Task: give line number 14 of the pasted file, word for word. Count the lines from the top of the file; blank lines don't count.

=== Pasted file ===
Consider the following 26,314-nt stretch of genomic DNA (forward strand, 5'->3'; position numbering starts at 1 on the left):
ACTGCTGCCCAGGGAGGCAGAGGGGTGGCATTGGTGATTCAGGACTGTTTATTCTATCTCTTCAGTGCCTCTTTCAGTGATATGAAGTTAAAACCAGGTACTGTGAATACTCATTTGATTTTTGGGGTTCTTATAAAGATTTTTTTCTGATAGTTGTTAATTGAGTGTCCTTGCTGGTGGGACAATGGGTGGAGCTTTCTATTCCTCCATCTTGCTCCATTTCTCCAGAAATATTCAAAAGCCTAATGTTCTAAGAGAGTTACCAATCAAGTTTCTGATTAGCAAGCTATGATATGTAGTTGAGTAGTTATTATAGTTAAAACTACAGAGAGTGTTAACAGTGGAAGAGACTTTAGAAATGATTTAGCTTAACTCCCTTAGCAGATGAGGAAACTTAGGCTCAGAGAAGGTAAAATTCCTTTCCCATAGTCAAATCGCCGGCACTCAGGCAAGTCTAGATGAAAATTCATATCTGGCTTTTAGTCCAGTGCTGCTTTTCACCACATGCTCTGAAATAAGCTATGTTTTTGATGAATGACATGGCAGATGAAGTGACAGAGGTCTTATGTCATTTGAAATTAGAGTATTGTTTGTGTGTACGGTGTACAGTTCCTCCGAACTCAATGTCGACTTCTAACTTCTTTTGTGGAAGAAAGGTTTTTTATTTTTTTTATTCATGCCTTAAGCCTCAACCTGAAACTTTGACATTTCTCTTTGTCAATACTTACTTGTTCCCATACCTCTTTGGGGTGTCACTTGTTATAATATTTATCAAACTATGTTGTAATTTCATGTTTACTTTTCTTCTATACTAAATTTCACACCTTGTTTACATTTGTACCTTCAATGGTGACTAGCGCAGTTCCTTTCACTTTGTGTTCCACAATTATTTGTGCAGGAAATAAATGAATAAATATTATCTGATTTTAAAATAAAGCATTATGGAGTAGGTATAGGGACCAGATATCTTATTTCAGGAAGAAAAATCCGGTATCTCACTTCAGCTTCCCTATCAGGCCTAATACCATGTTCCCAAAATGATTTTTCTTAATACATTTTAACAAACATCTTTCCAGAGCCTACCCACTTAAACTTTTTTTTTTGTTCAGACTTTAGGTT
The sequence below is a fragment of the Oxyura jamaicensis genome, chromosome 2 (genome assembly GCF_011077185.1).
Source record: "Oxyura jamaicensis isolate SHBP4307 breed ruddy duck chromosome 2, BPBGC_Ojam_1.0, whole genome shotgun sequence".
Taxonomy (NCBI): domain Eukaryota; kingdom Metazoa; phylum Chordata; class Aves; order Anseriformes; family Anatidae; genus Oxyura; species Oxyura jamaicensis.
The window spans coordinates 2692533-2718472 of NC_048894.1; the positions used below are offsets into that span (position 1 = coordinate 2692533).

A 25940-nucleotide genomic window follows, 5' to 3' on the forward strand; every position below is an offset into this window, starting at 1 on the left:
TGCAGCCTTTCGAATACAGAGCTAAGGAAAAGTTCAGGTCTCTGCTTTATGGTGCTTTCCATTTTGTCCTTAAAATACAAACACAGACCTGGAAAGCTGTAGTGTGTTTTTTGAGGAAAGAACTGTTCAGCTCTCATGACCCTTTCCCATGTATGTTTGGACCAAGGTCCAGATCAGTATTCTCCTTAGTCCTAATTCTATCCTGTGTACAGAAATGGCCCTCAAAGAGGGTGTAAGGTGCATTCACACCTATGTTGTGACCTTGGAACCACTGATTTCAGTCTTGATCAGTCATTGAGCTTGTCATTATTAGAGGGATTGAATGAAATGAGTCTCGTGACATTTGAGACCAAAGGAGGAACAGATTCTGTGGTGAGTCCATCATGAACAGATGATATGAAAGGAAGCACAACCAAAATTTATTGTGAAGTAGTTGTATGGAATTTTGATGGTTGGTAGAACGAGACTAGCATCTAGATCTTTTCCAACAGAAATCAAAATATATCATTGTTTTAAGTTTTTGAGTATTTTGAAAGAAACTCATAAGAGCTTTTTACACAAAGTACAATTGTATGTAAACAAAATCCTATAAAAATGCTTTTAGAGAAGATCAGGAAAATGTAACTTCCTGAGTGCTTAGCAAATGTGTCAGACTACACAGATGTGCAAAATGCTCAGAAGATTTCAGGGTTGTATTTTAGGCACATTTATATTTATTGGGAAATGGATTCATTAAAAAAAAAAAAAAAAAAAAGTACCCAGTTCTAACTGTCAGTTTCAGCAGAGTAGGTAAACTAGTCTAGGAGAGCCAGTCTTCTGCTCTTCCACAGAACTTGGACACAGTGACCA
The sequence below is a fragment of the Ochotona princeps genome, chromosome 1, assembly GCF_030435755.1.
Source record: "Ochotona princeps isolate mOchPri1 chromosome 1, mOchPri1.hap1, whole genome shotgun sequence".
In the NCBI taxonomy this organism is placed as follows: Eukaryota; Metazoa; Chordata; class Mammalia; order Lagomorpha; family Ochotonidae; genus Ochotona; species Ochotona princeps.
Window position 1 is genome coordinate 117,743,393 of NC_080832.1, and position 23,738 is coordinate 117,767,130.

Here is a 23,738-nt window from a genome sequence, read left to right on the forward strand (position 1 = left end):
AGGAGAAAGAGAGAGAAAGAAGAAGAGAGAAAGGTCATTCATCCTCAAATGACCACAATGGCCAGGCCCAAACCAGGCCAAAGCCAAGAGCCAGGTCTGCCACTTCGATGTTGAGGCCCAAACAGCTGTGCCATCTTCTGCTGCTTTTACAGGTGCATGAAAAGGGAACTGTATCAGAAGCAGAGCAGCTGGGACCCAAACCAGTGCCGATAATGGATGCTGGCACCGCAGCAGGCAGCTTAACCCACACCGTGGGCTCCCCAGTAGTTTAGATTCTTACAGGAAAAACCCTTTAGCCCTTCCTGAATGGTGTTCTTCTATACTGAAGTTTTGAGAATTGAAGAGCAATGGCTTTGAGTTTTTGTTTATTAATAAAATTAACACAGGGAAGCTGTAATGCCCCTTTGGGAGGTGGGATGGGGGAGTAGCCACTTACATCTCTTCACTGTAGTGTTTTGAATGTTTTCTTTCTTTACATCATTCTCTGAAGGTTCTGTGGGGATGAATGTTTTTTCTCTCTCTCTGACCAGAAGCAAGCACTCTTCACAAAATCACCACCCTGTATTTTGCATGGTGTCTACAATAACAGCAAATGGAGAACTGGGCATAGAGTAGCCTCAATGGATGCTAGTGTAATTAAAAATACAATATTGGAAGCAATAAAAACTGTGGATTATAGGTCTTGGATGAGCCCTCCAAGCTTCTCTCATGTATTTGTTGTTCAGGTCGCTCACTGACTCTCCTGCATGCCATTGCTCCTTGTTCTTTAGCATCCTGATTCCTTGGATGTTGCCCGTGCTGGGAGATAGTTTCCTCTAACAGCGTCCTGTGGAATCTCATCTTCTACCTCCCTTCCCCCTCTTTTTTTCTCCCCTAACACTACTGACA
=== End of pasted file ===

AGGAGAAAGAGAGAGAAAGAAGAAGAGAGAAAGGTCATTCATCCTCAAATGACCACAATGGCCAGGCCCAAACCAGGCCAAAGCCAAGAGCCAGGTCTGCCACTTCGATGTTGAGGCCCAAACAGCTGTGCCATCTTCTGCTGCTTTTACAGGTGCATGAAAAGGGAACTGTATCAGAAGCAGAGCAGCTGGGACCCAAACCAGTGCCGATAATGGATGCTGGCACCGCAGCAGGCAGCTTAACCCACACCGTGGGCTCCCCAGTAGTTTAGATTCTTACAGGAAAAACCCTTTAGCCCTTCCTGAATGGTGTTCTTCTATACTGAAGTTTTGAGAATTGAAGAGCAATGGCTTTGAGTTTTTGTTTATTAATAAAATTAACACAGGGAAGCTGTAATGCCCCTTTGGGAGGTGGGATGGGGGAGTAGCCACTTACATCTCTTCACTGTAGTGTTTTGAATGTTTTCTTTCTTTACATCATTCTCTGAAGGTTCTGTGGGGATGAATGTTTTTTCTCTCTCTCTGACCAGAAGCAAGCACTCTTCACAAAATCACCACCCTGTATTTTGCATGGTGTCTACAATAACAGCAAATGGAGAACTGGGCATAGAGTAGCCTCAATGGATGCTAGTGTAATTAAAAATACAATATTGGAAGCAATAAAAACTGTGGATTATAGGTCTTGGATGAGCCCTCCAAGCTTCTCTCATGTATTTGTTGTTCAGGTCGCTCACTGACTCTCCTGCATGCCATTGCTCCTTGTTCTTTAGCATCCTGATTCCTTGGATGTTGCCCGTGCTGGGAGATAGTTTCCTCTAACAGCGTCCTGTGGAATCTCATCTTCTACCTCCCTTCCCCCTCTTTTTTTCTCCCCTAACACTACTGACA